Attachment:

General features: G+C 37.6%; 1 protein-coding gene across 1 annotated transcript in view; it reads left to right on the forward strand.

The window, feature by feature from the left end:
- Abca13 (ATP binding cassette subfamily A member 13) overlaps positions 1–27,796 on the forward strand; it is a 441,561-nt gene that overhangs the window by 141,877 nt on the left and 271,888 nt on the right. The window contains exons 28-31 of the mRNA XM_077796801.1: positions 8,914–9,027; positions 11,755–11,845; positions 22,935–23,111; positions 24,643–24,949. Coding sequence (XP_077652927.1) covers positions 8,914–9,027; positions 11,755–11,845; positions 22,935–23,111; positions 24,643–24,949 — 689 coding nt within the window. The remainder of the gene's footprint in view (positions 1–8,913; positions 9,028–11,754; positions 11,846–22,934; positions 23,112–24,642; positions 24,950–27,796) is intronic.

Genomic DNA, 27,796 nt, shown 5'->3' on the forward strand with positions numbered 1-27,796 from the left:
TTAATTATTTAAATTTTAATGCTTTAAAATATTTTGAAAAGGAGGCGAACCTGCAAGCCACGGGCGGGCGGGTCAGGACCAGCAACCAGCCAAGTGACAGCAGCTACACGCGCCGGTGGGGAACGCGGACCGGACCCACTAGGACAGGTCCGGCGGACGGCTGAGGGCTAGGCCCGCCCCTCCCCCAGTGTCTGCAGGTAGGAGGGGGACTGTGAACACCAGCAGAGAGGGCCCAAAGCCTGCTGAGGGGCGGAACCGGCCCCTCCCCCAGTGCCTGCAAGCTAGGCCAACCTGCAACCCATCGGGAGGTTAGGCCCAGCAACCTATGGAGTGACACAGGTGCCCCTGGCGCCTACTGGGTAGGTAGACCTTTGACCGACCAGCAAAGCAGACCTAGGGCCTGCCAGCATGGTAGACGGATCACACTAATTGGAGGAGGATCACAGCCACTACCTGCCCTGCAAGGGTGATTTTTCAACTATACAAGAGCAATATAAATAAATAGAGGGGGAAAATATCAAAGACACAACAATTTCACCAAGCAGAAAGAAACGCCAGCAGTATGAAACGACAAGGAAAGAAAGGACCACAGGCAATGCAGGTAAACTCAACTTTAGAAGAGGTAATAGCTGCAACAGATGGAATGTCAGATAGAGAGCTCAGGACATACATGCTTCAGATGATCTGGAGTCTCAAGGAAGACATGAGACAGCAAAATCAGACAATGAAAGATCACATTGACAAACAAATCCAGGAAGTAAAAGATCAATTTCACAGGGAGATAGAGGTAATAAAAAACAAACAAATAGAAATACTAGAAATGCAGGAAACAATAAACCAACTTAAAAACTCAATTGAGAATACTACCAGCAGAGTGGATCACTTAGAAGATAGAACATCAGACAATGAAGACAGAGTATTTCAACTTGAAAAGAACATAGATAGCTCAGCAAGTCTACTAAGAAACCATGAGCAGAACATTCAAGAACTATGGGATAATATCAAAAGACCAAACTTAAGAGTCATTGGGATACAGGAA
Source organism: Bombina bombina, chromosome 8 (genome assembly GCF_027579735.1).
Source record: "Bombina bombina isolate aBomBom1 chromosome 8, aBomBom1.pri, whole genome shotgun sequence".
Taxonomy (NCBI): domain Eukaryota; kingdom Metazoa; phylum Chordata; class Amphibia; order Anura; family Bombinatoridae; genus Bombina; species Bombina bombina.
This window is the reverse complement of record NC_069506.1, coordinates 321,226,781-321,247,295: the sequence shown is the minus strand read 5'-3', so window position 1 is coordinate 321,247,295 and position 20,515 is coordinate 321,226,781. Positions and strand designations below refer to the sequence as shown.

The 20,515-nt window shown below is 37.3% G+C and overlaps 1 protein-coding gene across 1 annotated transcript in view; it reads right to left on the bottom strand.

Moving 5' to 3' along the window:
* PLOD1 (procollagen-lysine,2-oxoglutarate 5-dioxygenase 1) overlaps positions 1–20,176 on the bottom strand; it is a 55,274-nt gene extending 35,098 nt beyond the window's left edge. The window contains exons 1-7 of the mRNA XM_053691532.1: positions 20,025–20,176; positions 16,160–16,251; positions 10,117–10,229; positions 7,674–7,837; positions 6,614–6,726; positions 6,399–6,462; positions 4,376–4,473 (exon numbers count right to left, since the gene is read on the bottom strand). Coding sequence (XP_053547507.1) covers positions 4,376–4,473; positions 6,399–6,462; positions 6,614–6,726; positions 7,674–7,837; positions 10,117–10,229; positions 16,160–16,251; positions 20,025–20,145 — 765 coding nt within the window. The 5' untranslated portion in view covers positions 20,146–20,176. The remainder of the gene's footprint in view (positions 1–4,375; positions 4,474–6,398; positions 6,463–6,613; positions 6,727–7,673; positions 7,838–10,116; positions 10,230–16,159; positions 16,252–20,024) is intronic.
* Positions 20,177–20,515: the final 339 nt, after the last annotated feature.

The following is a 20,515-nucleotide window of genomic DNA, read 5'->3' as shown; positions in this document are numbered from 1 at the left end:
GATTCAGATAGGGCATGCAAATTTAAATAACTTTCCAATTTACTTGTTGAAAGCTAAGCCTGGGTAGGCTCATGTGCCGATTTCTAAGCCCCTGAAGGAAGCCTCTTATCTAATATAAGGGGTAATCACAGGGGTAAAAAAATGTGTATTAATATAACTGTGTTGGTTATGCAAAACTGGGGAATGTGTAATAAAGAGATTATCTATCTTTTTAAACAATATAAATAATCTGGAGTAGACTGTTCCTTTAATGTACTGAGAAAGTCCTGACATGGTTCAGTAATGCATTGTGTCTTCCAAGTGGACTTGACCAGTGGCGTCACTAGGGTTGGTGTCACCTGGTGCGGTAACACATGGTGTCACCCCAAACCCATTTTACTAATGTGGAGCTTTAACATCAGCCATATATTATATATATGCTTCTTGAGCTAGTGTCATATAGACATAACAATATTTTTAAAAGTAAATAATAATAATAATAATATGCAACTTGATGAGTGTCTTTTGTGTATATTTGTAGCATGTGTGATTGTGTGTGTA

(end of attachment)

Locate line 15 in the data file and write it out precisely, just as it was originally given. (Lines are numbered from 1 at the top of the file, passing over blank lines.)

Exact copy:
GATTCAGATAGGGCATGCAAATTTAAATAACTTTCCAATTTACTTGTTGAAAGCTAAGCCTGGGTAGGCTCATGTGCCGATTTCTAAGCCCCTGAAGGAAGCCTCTTATCTAATATAAGGGGTAATCACAGGGGTAAAAAAATGTGTATTAATATAACTGTGTTGGTTATGCAAAACTGGGGAATGTGTAATAAAGAGATTATCTATCTTTTTAAACAATATAAATAATCTGGAGTAGACTGTTCCTTTAATGTACTGAGAAAGTCCTGACATGGTTCAGTAATGCATTGTGTCTTCCAAGTGGACTTGACCAGTGGCGTCACTAGGGTTGGTGTCACCTGGTGCGGTAACACATGGTGTCACCCCAAACCCATTTTACTAATGTGGAGCTTTAACATCAGCCATATATTATATATATGCTTCTTGAGCTAGTGTCATATAGACATAACAATATTTTTAAAAGTAAATAATAATAATAATAATATGCAACTTGATGAGTGTCTTTTGTGTATATTTGTAGCATGTGTGATTGTGTGTGTA